It would seem evident to anyone with “eyes to see” that we live in a culture that is spiritually dying, even as there are signs of renewal and life. If one seeks to live a spiritual life, how can one not sympathize with the prophet Isaiah’s lament: “Woe is me, for I am lost; I am a man of unclean lips, living in the midst of a people of unclean lips. For my eyes have seen the King, the LORD of hosts” (Isaiah 6). Or what human being, with any kind of spiritual sensitivity, does not share the exasperation of the prophet Jeremiah: “The false prophets cry `Peace, peace,’ when in truth there is no peace.” Spiritual decadence or corruption is readily found both within one’s own heart and in the culture in which we all share.
In the case of our American culture (or lack of culture), it is often the institutions which could and should be carriers of truth to help guide and form human beings that have become distorters of truth, corrupters of human beings, agents of spiritual lassitude, if not death. It is not only the mass media that are to blame for the cultivation of so many unthinking, unawake souls, although surely television, movies, popular music, and so on, do indeed contribute to the spiritual diseases within our hearts and culture. But the agents of education--from elementary schools, high schools, colleges, graduate and professional schools--surely do their part in imparting false beliefs and distortions of reality, rather than in helping to awaken human hearts to the beauty, truth, and goodness of reality. As a professional educator for many years of my life, I can say without doubt that all too often education is far more about helping young persons get jobs and fit into this culture of corruption, rather than providing the tools they need to sift through lies, distortions, false opinions, habits of non-thinking. “Education” in America is far closer to propaganda for the masses than most of us seem able to see or to admit. How often, and to what extent, are young people taught to examine themselves for the ignorance in them, for the lies in their own souls, for their bad habits, for their lack of wisdom and insight, and to root out illusions and habits of sheer mental laziness? All-too-often, young people are coddled and warped by the belief that “you are good just the way you are,” and “you are free to cultivate your own values,” and “your reality is whatever you choose to make of it.” Education in America has been impoverishing spirits and minds far too often, rather than teaching human beings how little they know, how poorly informed they are, how ignorant they really are, and how much work each must do so that his or her life is truly “worthy of a human being.” What young people need is assistance in developing habits of critical thinking, overcoming their own personal weaknesses, seeking truth rather than mere opinion, questioning what they are taught rather than swallowing opinions as truth. Education in America has been cultivating spiritually and mentally challenged human beings for many years, and the results should be obvious to anyone who tries to examine the results without bias. We are the products of such poor and failing education. And we are lacking. “Know thyself.”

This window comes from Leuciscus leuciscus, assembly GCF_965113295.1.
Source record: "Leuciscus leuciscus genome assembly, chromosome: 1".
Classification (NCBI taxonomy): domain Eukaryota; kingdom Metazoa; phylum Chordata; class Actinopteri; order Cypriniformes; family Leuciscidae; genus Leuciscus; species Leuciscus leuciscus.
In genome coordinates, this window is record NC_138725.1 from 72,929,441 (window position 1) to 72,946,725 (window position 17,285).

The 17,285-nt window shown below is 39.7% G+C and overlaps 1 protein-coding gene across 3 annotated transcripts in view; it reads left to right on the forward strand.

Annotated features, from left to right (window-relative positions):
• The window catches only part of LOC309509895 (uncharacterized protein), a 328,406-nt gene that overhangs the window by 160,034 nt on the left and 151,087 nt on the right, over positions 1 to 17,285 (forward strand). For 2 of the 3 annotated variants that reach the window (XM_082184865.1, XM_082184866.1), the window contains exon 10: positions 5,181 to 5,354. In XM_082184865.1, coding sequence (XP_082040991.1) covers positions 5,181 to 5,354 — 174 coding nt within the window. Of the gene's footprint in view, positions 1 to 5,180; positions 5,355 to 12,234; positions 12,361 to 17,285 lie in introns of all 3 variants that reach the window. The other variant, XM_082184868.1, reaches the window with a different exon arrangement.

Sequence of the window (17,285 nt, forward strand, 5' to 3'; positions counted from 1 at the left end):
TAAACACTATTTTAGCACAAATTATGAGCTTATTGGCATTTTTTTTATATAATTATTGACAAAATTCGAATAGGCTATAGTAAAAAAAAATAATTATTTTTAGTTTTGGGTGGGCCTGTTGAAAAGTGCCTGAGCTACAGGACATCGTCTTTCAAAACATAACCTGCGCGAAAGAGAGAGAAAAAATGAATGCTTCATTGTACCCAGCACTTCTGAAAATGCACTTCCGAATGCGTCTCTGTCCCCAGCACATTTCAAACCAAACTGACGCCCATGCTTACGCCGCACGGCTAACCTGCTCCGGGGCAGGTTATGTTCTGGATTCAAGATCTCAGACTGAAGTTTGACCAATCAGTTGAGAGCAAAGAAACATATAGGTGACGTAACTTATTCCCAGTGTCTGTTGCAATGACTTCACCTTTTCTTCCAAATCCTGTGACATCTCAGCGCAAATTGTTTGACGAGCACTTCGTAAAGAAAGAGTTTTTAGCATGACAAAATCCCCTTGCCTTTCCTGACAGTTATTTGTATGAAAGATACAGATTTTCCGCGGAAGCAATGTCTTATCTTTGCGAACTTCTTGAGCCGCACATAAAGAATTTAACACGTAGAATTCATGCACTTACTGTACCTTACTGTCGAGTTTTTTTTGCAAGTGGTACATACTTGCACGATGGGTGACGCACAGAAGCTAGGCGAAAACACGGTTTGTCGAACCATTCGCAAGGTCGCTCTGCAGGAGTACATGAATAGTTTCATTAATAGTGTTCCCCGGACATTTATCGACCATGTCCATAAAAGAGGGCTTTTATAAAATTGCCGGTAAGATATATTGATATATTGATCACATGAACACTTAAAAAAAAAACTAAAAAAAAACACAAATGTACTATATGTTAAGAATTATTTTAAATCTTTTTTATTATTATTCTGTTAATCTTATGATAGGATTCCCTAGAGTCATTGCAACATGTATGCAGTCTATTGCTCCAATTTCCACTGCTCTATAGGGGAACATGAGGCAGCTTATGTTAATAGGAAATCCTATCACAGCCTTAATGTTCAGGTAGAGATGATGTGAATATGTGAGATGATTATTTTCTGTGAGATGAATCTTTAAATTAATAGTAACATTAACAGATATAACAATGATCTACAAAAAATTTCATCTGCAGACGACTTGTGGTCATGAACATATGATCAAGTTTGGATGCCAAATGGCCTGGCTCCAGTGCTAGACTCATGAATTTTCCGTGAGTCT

But mass media and education are not the only carriers of poor formation, distorters of human lives. American political life, which could and should be a calling for more noble men and women, has clearly become the haunt of jackals and wild beasts more interested in seeking their own advantage, in deceiving the masses with false hopes and promises, with preferring power to the public good. As for truth, expect little from political leaders--especially on the national scale--and you will not be so disappointed.
Sad to say, religious institutions of all sorts share in the process of misguiding and impoverishing human spirits. Although there are exceptions in the world of media, education, politics, and “religion,” it has been common to see that “religions” cultivate mindless belief instead of living faith, institutional life rather than independence of thought and judgment, conformity to rules and practices rather than freedom of heart and growth of intellect. So many people have “found religion,” and so few seem to be in search of God. And that is pathetic, to say the least.
“Because you say, `I see,’ your blindness remains.”